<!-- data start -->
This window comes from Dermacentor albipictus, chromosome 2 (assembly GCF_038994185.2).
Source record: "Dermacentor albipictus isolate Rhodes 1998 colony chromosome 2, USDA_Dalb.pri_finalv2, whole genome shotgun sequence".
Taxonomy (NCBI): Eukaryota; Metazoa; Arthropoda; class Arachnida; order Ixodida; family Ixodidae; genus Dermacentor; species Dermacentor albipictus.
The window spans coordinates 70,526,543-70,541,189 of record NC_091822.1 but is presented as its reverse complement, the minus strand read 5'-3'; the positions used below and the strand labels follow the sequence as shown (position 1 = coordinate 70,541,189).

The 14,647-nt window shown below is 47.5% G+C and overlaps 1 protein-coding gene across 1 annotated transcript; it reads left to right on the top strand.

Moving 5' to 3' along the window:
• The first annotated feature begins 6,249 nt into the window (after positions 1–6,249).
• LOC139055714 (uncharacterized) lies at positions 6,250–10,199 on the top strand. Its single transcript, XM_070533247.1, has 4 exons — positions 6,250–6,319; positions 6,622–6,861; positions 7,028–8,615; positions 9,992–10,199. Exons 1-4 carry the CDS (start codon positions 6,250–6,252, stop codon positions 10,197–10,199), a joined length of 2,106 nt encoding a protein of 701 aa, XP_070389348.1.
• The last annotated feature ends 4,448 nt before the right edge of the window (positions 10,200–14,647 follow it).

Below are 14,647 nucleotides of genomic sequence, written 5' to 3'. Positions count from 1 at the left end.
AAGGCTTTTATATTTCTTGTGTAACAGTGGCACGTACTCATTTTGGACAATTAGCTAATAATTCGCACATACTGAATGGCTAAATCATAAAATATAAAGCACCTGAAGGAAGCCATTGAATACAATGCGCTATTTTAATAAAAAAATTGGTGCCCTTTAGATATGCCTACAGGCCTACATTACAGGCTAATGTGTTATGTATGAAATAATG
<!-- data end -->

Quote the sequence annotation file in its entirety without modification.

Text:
This window comes from Dermacentor albipictus, chromosome 2 (assembly GCF_038994185.2).
Source record: "Dermacentor albipictus isolate Rhodes 1998 colony chromosome 2, USDA_Dalb.pri_finalv2, whole genome shotgun sequence".
Taxonomy (NCBI): Eukaryota; Metazoa; Arthropoda; class Arachnida; order Ixodida; family Ixodidae; genus Dermacentor; species Dermacentor albipictus.
The window spans coordinates 70,526,543-70,541,189 of record NC_091822.1 but is presented as its reverse complement, the minus strand read 5'-3'; the positions used below and the strand labels follow the sequence as shown (position 1 = coordinate 70,541,189).

The 14,647-nt window shown below is 47.5% G+C and overlaps 1 protein-coding gene across 1 annotated transcript; it reads left to right on the top strand.

Moving 5' to 3' along the window:
• The first annotated feature begins 6,249 nt into the window (after positions 1–6,249).
• LOC139055714 (uncharacterized) lies at positions 6,250–10,199 on the top strand. Its single transcript, XM_070533247.1, has 4 exons — positions 6,250–6,319; positions 6,622–6,861; positions 7,028–8,615; positions 9,992–10,199. Exons 1-4 carry the CDS (start codon positions 6,250–6,252, stop codon positions 10,197–10,199), a joined length of 2,106 nt encoding a protein of 701 aa, XP_070389348.1.
• The last annotated feature ends 4,448 nt before the right edge of the window (positions 10,200–14,647 follow it).

Below are 14,647 nucleotides of genomic sequence, written 5' to 3'. Positions count from 1 at the left end.
AAGGCTTTTATATTTCTTGTGTAACAGTGGCACGTACTCATTTTGGACAATTAGCTAATAATTCGCACATACTGAATGGCTAAATCATAAAATATAAAGCACCTGAAGGAAGCCATTGAATACAATGCGCTATTTTAATAAAAAAATTGGTGCCCTTTAGATATGCCTACAGGCCTACATTACAGGCTAATGTGTTATGTATGAAATAATG